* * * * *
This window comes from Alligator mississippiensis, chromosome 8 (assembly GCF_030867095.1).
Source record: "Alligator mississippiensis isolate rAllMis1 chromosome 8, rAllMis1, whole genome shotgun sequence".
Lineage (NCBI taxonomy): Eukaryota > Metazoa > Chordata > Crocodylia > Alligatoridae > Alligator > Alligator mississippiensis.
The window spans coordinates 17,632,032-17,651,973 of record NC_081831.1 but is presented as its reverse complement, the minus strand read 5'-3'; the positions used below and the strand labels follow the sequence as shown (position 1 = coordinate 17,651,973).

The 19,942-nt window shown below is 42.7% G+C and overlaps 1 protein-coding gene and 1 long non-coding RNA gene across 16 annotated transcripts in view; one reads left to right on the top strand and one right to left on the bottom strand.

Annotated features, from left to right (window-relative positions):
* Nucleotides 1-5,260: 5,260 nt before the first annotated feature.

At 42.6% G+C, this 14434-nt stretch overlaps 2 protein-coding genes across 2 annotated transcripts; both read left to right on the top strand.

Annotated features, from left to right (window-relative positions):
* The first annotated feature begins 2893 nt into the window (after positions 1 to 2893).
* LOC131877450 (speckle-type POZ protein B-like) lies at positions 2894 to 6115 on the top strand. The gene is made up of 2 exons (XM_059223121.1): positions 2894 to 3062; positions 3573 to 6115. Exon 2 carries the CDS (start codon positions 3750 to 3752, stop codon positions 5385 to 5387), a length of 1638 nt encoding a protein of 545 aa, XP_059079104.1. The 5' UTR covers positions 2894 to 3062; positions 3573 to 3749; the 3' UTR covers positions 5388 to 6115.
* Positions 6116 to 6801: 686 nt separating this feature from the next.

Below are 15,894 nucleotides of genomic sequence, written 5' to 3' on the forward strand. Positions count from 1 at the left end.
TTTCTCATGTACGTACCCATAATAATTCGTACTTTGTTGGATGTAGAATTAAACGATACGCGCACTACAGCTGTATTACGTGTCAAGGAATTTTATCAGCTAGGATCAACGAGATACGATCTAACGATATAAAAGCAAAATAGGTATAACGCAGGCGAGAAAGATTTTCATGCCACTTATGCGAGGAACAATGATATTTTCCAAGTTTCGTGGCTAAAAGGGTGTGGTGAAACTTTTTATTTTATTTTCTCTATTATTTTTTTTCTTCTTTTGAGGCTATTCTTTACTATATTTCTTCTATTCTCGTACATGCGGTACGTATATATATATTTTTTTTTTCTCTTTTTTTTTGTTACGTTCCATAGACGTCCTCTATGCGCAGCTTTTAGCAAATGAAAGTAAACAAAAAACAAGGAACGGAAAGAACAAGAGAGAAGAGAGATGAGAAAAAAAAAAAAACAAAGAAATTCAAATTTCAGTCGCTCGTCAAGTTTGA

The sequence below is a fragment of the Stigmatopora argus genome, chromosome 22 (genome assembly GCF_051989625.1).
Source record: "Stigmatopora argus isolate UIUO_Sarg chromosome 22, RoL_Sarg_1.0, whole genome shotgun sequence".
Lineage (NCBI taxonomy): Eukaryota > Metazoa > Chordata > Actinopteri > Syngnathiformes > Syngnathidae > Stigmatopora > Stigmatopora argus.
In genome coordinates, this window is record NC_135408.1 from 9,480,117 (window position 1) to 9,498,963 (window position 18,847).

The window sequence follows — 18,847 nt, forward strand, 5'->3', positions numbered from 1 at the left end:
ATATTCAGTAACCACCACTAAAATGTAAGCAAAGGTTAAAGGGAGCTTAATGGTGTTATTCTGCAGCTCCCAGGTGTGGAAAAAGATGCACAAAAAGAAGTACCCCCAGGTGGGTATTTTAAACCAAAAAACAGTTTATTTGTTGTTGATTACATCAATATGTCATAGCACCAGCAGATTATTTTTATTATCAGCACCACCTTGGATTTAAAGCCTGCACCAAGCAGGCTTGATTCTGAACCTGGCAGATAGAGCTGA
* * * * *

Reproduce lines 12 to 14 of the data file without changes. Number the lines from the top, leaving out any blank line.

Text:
* Positions 6116 to 6801: 686 nt separating this feature from the next.

Below are 15,894 nucleotides of genomic sequence, written 5' to 3' on the forward strand. Positions count from 1 at the left end.
TTTCTCATGTACGTACCCATAATAATTCGTACTTTGTTGGATGTAGAATTAAACGATACGCGCACTACAGCTGTATTACGTGTCAAGGAATTTTATCAGCTAGGATCAACGAGATACGATCTAACGATATAAAAGCAAAATAGGTATAACGCAGGCGAGAAAGATTTTCATGCCACTTATGCGAGGAACAATGATATTTTCCAAGTTTCGTGGCTAAAAGGGTGTGGTGAAACTTTTTATTTTATTTTCTCTATTATTTTTTTTCTTCTTTTGAGGCTATTCTTTACTATATTTCTTCTATTCTCGTACATGCGGTACGTATATATATATTTTTTTTTTCTCTTTTTTTTTGTTACGTTCCATAGACGTCCTCTATGCGCAGCTTTTAGCAAATGAAAGTAAACAAAAAACAAGGAACGGAAAGAACAAGAGAGAAGAGAGATGAGAAAAAAAAAAAAACAAAGAAATTCAAATTTCAGTCGCTCGTCAAGTTTGA